Susan Clark has been using her water for years. She killed her lawn eight years ago during the last drought, and now her garden is serving the wildlife.
This year’s rainfall is about a third of the average. That follows the 2019-2020 drought, the third drought in the Russian Basin in 127 years. And gardeners like Clark, who have taken steps to adapt their gardens to California’s dry summer climate, are losing new ways to conserve water.
Some are making difficult decisions about what kind of plants and trees to water and what to die for, or hoping for a second year of drought. And some are brutally re-evaluating — even uprooting — nested gardens.
“Climate change is here, and I hope it’s not too late,” said Clark, president of Somama County Gardener and president of the Petaluma Gardening Club. The weather in California is very depressing. How can I maintain my irrigation when there is not enough water for cows and agriculture? But I hope (farmers) take action to save water.
Already thriving, Clark has taken a step further this year by cutting as much as you can to get less water.
It’s not too hard, because you don’t have to take more than 30% or you will kill it. But I use them less and less, ”she said. “Anyway, I cut my salvage to my Manizanians, who don’t use much water. I cut Lavan and pineapple guava. The smaller the plant, the less water it needs. ”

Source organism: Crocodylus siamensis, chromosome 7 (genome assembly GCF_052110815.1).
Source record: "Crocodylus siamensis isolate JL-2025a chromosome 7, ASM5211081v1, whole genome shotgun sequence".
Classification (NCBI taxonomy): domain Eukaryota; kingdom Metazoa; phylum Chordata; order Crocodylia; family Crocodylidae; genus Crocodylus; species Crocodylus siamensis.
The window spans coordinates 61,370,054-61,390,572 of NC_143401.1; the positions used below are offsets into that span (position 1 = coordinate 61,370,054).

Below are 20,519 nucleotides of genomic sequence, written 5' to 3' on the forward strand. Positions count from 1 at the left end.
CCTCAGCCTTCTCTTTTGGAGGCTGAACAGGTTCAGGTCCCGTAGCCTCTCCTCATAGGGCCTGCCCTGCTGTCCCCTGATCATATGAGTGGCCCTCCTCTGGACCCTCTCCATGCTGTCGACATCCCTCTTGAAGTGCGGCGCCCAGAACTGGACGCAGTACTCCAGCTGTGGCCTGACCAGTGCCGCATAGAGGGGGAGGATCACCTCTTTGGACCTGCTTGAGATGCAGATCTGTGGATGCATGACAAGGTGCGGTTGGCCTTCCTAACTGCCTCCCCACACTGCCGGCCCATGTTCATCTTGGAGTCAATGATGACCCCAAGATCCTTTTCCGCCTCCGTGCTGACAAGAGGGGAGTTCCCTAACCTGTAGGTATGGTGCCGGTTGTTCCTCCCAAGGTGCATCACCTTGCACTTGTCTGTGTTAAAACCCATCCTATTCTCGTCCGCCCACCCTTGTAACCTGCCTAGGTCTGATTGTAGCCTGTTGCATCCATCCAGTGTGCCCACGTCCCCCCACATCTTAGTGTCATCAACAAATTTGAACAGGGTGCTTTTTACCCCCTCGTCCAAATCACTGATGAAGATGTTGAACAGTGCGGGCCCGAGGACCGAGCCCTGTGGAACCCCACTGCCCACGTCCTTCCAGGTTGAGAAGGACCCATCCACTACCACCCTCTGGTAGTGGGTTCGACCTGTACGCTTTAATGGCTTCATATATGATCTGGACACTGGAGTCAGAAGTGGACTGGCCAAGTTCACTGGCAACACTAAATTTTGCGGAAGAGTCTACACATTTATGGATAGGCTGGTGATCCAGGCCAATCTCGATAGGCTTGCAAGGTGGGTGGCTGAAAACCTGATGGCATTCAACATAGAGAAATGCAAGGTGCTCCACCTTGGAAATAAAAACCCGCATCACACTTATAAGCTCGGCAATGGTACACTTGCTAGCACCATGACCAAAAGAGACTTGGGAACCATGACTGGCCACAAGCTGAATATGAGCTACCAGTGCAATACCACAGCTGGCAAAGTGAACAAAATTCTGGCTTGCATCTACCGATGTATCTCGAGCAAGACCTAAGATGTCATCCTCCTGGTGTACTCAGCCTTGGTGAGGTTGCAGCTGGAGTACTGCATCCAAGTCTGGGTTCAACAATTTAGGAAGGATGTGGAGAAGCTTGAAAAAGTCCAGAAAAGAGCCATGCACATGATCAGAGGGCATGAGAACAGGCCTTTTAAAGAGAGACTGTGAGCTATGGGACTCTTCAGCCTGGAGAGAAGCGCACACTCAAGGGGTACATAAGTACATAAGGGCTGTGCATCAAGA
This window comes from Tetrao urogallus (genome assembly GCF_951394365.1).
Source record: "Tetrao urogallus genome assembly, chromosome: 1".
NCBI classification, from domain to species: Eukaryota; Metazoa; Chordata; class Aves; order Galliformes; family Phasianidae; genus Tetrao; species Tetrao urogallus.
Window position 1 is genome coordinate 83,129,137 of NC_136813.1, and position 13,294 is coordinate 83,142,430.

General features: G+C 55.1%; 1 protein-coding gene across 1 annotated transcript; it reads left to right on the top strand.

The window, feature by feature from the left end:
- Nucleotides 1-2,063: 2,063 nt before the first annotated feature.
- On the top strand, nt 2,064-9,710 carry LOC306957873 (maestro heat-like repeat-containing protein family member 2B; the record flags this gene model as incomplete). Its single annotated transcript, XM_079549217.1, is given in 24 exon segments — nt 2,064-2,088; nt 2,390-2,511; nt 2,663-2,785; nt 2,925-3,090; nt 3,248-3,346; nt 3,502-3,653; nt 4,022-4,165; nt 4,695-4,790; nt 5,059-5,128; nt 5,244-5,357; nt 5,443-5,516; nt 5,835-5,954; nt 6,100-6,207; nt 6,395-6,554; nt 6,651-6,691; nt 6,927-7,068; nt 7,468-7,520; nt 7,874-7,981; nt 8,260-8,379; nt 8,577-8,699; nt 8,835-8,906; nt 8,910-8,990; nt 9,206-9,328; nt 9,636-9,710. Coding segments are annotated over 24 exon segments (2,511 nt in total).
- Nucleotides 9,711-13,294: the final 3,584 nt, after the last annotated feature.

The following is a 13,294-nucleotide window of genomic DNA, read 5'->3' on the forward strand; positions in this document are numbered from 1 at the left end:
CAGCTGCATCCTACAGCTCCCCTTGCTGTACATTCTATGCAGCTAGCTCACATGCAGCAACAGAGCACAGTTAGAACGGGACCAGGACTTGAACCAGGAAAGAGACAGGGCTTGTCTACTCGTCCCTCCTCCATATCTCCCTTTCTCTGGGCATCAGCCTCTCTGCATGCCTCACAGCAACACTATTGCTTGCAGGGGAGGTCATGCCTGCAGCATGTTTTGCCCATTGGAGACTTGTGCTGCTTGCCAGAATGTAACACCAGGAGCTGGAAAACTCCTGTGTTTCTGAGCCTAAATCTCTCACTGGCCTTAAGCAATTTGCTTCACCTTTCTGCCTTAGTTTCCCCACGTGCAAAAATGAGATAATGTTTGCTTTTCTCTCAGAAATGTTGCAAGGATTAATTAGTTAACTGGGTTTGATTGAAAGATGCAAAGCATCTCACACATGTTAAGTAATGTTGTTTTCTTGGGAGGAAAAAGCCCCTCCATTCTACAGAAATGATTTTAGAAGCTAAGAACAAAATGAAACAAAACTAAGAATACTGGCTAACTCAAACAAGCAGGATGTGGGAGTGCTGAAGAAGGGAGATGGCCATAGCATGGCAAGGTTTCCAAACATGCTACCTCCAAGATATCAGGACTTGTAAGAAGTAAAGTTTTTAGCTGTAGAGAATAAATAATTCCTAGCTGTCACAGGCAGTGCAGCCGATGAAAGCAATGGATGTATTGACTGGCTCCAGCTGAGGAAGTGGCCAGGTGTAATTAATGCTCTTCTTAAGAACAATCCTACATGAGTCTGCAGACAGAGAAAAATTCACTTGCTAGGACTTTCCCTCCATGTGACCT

Clark’s plants and trees not only beautify the landscape but also serve a great purpose. In the heart of the old petaluma, the town’s garden outside Victoria’s home is filled with rented plants, giving honey to birds and butterflies and bees. She pulls out all the weeds so her precious water only goes to useful plants.
It continues to reduce irrigation. Three times a week, she was reduced from 15 minutes to 10 minutes three days a week and then to 10 minutes twice a week.
And now I immediately turned it off. To see how they work. But I expect them to be fine. ”
To maintain the moisture content of the soil for as long as possible, everything has been severely depleted. She has destroyed the source of the jewelry in front of her, but she has a full back because birds and pollen need something to drink.
Enthusiastic Rosario Barbara Ellis says she has never easily switched to her summer irrigation program. She is now using as much water as she did in the winter. But she has set priorities. Her roses come first.
“I have an Australian tree; the leaves look very bad.”
Some plants near the roses reap the benefits of that main real estate.
Ellis was far from the 250-year-old caretaker in Denvilleville before moving to a tract house in the old part of Rosary Park. Due to a severe drought, she stopped planting in her backyard. Young plants need more water until their roots are firmly established.
“Literally, all I have to do is move the plants. It will not do me any good until they see good rain this year. ”
Like many loving gardeners, Ellis, president of the Redwood Empire Rose Society, says she wants to reduce her indoor water supply rather than endanger her roses. She has already passed. She remembers being a young mother in 1976-77, when the North Bay suffered a very dry year. That year, Santa Rosa received only 9.47 inches of rain. The average annual rainfall is 32.2 inches.
“I don’t wash a lot of clothes,” she says. I take 10 days instead of seven before I change my sheets.